When you legislate at break-neck speed, and fail to consult, things will go wrong. This is absolutely the case with Age Verification (AV) in the Digital Economy Bill, which now seems set to include website blocking to bolster use of AV technologies. This is likely to lead to high risks of credit card fraud and privacy abuse.
Currently the BBFC are pinning their hopes on being able to specify some kind of privacy and safety standard through their ability to regulate “arrangements” that deliver age verified material. Sites must deliver pornographic material:
in a way that secures that, at any given time, the material is not normally accessible by persons under the age of 18
The regulator can issue then guidance for:
types of arrangements for making pornographic material available that the regulator will treat as complying
The claim is that this mechanism allows the guidance to specify what kind of AV is private and secure.
However, if the BBFC are told to block "non-compliant" websites, in practice they will have to accept any system that websites use that verifies age. To do otherwise would be highly unfair: why should a site with legal material, that uses their own AV system, end up blocked by the BBFC?
This will especially apply to systems that require registration / credit card tests. There are plenty of paysites already of course. These are not privacy friendly, as they strongly identify the user to the website - and they have to do this to minimise fraudulent payment card transactions. That’s alright as a matter of choice of course, but dangerous when it is done purely as a means of age verification.
If asking for credit card details becomes common or permissible, and a credible ask in the minds of UK citizens, then the government will have created a gold mine for criminals to operate scam porn sites targeted at the UK, inviting people to supply their credit cards to scam sites for “Age Verification”. In fact you could see this being extended to all manner of sites that a criminal could claim were “blocked until you prove you’re over 18”.
Once credit card details are harvested, in return for some minimal/copyright infringing porn access at a scam porn site, then criminals can of course resell them for fraud. Another easy to understand example of a criminal abusing this system is that you could see criminals typo-squatting on relevant domain names such as youporm.com and asking for a credit card to gain access. Anything that normalises the entry of credit card details into pages where the user isn’t making a payment will increase the fraudulent use of such cards. And if a website is validating credit cards to prove age, but not verifying them, then the internationally agreed standards to protect credit card data are unlikely to apply to them.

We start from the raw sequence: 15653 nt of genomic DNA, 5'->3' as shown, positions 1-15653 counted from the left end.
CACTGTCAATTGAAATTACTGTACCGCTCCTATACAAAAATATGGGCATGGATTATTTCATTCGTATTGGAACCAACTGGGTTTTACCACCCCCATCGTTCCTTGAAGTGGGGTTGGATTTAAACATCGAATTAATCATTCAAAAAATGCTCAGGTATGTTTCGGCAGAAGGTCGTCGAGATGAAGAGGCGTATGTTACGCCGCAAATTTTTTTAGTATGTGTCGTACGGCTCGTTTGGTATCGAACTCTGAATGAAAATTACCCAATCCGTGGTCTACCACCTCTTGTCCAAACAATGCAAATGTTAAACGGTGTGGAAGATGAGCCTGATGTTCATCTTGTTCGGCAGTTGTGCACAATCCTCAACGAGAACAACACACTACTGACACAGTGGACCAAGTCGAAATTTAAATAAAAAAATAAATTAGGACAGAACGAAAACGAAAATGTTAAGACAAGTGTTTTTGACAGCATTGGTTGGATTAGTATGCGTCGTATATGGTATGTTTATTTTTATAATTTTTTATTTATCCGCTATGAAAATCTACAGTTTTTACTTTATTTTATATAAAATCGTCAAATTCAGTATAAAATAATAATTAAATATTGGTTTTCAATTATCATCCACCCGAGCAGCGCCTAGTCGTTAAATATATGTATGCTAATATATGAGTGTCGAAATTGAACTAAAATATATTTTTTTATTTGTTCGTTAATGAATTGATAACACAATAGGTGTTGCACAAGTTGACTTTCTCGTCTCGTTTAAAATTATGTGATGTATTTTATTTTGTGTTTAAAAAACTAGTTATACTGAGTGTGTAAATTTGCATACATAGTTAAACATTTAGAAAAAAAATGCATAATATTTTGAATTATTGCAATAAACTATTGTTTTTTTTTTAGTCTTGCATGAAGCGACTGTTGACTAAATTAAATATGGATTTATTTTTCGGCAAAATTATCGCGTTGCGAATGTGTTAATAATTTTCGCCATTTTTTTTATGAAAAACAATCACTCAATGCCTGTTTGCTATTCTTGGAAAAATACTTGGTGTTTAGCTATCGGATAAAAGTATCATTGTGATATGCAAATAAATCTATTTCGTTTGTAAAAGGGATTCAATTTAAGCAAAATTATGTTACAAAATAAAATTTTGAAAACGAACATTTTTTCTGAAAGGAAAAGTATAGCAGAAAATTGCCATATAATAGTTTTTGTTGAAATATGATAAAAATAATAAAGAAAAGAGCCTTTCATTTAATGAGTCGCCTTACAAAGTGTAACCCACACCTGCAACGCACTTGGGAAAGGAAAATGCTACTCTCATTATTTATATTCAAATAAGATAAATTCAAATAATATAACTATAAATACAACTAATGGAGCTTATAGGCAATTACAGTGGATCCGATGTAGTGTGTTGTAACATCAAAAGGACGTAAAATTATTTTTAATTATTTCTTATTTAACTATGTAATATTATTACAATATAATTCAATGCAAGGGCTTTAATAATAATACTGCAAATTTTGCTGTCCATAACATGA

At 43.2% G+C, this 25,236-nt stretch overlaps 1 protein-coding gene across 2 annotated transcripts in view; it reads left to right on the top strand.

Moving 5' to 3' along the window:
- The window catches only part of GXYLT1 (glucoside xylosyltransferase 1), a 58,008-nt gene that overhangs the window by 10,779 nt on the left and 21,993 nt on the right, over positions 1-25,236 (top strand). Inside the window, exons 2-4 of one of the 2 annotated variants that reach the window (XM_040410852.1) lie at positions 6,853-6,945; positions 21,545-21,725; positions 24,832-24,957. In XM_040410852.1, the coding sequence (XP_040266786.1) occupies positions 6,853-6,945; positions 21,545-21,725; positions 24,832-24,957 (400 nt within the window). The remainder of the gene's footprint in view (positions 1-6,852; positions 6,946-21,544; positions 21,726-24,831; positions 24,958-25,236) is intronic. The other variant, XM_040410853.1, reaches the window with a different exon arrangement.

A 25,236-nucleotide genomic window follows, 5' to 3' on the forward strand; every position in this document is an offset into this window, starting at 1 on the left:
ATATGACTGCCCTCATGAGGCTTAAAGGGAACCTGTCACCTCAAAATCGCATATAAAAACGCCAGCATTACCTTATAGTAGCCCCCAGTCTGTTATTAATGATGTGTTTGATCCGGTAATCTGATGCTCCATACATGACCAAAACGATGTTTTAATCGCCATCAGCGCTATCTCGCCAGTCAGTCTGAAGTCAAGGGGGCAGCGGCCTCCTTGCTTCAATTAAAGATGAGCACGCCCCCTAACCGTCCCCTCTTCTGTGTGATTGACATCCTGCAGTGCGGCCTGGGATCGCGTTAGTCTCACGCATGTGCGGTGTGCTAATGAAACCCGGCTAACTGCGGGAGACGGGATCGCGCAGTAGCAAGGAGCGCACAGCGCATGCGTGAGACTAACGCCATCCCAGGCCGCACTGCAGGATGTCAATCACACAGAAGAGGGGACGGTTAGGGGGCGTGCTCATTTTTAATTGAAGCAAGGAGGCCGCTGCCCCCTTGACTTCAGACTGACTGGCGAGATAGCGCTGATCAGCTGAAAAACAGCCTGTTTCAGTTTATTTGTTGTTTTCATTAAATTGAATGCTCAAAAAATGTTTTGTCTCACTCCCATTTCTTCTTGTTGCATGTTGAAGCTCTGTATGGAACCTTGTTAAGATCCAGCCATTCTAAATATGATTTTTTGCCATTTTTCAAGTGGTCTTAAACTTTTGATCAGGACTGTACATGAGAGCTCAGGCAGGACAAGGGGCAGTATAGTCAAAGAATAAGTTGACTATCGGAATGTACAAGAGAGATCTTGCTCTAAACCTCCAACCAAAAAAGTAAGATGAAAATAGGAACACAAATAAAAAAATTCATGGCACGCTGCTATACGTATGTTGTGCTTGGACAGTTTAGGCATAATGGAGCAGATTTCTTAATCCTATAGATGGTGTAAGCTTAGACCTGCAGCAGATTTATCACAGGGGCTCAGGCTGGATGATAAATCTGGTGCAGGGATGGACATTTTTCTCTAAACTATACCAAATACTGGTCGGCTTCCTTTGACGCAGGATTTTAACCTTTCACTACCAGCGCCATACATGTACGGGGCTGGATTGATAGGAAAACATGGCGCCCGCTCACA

During the committee stage of the Digital Economy Bill, we argued that the AV regulator should be highly specific about the privacy and anonymity protections, alongside the cyber security consequences. We argued for a single system with perhaps multiple providers, that would be verifiable and trusted. The government on the other hand believes that market-led solutions should be allowed to proliferate. This makes it hard for users to know which are safe or genuine.
If website blocking becomes part of the enforcement armoury, then websites that employ unsafe but effective, or novel and unknown, AV systems will be able to argue that they should not be blocked. The BBFC is likely to have to err on the side of caution - it would be an extreme step to block an age-verifying website just because it hadn’t employed an “approved” system.
The amount of website blocking that takes place will add to the scamming problem and open up new opportunities for innovative criminals. The BBFC seems to be set to have an ‘administrative’ power to order ISPs to block. If this is the case, the policy would appear to be designed to block many websites, rather than a small number. The more blocking of sites that users encounter, the more they will get used to the idea that age verification is in use for pornography or anything that could possibly be perceived as age-restricted, and therefore trust the systems they are presented with. If this system is not always the same, but varies wildly, then there are plenty of opportunities for scams and criminal compromise of poorly-run Age Verification systems.
Security and privacy problems can be minimised, but are very, very hard to avoid if the government goes down the website blocking route. What MPs need to know right now is that they are moving too fast to predict the scale of the problems they are opening up.